Is Christianity a Copycat Religion?
As a college freshman, I read an ancient non-biblical story about a crucified god who was born of a virgin, who had twelve disciples, was considered a great teacher, promised his followers immortality, and rose from the dead after three days. The similarities to Christianity seemed too great to be coincidental. To be honest, it unsettled my faith a bit. Did the founders of Christianity copy from an ancient pagan mystery religion?
Recently there has been a barrage of books, movies, and Internet articles making this very claim. According to The Da Vinci Code, “Nothing in Christianity is original” (Doubleday, 2003, 232). The biblical story of Jesus is said to be plagiarized from mythological figures such as Mithras, Adonis, Osiris, and Attis. Despite its popularity, this accusation fails for three main reasons.
First, the differences between Christianity and the mystery religions are far more profound than the alleged similarities. For example, it’s claimed that Osiris was a dying and rising god like Jesus. Osiris was murdered by his brother, who cut his body into fourteen pieces and scattered them widely. Osiris’ wife allegedly found thirteen of the pieces and revived him and made him god of the underworld. This story is utterly different than Jesus’ voluntary death which conquered sin and lead to his physical resurrection (1 Co 15:3-8). While words such as “resurrection” and “baptism” often appear in the pagan religions, the similarities end there.
Second, parallels prove nothing. What if I told you about a British ocean liner that could carry 3,000 passengers, had a top cruising speed of twenty-four knots, and had an inadequate number of lifeboats? What if I told you that this ocean liner hit an iceberg on its maiden voyage, tore a hole in the side of the ship, and sank along with 2,000 passengers? Most likely you would think this was the Titanic. But you would be mistaken. I am describing the Titan, a fictional ship described in Morgan Robertson’s book, Wreck of the Titan (Buccaneer Books, Cutchogue, New York, 1898). It was written fourteen years before the sinking of the Titanic. While the similarities between the two accounts are striking, they do nothing to undermine the historical evidence for the Titanic. Likewise, even if pagan myths existed before the time of Christ, this would not undermine the historical evidence for Jesus’ miraculous life, death, and resurrection. Parallels alone are inconclusive.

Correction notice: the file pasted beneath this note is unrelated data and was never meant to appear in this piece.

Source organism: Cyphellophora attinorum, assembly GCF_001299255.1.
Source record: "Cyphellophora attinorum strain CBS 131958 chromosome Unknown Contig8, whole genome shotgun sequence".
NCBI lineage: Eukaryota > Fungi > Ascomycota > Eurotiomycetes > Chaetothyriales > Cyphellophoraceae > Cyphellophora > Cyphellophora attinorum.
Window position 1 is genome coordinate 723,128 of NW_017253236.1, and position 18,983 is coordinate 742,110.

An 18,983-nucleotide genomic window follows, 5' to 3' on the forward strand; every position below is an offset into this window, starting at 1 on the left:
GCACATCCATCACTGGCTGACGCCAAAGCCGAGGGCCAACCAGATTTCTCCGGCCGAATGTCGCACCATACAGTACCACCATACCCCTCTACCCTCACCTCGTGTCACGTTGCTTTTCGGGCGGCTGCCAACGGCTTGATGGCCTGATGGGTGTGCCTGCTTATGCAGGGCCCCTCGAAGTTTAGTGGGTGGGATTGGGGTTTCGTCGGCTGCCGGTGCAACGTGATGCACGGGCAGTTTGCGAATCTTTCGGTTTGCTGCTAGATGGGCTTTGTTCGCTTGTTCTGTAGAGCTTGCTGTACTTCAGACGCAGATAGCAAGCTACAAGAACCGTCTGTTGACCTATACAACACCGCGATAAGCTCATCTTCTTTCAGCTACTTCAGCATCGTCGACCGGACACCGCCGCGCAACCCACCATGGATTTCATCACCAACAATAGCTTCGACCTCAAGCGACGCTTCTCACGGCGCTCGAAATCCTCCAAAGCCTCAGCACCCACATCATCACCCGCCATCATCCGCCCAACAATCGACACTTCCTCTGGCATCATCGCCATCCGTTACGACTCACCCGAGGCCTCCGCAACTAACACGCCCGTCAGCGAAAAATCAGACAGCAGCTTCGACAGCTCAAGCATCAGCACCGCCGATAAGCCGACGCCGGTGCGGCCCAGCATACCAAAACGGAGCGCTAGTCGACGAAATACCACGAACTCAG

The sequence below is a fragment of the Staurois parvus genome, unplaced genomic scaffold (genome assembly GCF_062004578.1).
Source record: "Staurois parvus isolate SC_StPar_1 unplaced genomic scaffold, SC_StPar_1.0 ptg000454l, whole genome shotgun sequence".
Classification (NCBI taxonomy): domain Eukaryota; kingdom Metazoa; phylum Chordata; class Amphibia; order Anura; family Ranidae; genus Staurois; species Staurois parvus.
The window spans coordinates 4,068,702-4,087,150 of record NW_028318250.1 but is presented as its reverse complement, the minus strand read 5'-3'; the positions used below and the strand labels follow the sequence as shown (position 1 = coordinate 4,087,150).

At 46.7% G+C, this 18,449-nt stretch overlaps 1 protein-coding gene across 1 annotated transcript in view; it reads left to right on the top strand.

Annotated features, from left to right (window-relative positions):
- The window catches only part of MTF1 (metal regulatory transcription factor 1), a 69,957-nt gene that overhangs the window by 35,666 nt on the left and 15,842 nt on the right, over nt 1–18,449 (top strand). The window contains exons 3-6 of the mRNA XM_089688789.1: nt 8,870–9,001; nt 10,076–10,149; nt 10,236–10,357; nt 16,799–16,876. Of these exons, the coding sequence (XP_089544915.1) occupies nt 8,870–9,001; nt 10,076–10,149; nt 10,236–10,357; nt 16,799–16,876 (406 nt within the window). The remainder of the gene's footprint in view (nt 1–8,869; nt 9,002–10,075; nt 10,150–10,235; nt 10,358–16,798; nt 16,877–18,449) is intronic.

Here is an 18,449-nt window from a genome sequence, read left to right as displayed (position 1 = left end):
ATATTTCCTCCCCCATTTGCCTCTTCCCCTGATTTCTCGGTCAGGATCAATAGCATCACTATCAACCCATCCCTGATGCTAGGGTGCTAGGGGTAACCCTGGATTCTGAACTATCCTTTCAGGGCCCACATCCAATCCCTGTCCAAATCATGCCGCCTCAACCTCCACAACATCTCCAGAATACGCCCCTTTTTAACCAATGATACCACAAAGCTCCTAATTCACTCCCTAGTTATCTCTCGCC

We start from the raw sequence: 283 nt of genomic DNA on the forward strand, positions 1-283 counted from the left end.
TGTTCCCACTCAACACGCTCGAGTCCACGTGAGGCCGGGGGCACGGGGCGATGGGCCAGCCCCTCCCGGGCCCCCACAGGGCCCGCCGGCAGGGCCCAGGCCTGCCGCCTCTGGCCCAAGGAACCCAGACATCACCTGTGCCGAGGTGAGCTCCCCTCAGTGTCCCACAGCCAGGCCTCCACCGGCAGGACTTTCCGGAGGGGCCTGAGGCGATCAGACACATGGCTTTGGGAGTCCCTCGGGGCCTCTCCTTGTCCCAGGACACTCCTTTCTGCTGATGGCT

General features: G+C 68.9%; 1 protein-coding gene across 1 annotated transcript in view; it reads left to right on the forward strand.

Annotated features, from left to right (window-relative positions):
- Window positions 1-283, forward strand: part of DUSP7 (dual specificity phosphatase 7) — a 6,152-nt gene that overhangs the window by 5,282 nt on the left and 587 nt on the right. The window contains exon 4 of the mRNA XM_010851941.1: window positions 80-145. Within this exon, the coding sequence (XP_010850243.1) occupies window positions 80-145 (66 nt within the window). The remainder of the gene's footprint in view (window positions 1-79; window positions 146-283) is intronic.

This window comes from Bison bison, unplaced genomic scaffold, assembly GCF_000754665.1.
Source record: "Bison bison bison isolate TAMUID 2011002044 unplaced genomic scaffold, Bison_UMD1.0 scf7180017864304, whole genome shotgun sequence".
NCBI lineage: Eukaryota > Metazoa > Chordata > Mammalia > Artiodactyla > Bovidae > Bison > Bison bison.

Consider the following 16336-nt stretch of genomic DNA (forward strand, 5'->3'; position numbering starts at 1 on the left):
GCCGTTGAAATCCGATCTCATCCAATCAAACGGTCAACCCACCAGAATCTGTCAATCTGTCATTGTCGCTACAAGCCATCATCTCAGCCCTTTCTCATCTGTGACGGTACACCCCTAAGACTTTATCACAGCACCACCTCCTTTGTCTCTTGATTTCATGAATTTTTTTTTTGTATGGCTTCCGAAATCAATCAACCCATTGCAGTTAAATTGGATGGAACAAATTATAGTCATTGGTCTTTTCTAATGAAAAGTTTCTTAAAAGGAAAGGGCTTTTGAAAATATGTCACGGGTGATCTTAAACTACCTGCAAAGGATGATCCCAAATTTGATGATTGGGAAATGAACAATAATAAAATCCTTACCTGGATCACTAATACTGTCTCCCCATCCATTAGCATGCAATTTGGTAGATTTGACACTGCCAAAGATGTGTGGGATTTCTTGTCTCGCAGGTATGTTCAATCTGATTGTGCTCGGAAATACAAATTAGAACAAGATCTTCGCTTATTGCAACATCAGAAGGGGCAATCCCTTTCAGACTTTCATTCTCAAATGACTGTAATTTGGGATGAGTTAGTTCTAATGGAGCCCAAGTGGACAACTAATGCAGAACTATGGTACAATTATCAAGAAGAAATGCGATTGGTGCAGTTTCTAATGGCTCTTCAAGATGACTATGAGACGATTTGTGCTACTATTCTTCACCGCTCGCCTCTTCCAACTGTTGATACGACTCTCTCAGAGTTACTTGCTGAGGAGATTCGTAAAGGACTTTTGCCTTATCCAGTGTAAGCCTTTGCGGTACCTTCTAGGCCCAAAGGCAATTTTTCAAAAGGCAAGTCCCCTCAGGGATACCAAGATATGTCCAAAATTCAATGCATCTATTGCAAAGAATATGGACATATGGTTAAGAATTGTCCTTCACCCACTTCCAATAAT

Third, the chronology is all wrong. While some of the mystery religions pre-dated Christianity, there is near universal consensus that there are no stories of dying and rising gods until after Christianity. Since the supposed parallels between Christianity and the pagan religions arose only after the origin of the church, the pagan religions could not have influenced Christian beliefs. In fact, these other religions were likely influenced by Christianity rather than the other way around.
The disciples were very clear about their intentions: “For we did not follow cleverly contrived myths when we made known to you the power and coming of our Lord Jesus Christ; instead, we were eyewitnesses of His majesty” (2 Pt 1:16).
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